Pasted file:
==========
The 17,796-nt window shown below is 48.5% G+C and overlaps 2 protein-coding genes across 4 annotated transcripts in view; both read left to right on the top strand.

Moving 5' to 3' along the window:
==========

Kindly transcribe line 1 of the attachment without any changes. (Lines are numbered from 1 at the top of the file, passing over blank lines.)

The 17,796-nt window shown below is 48.5% G+C and overlaps 2 protein-coding genes across 4 annotated transcripts in view; both read left to right on the top strand.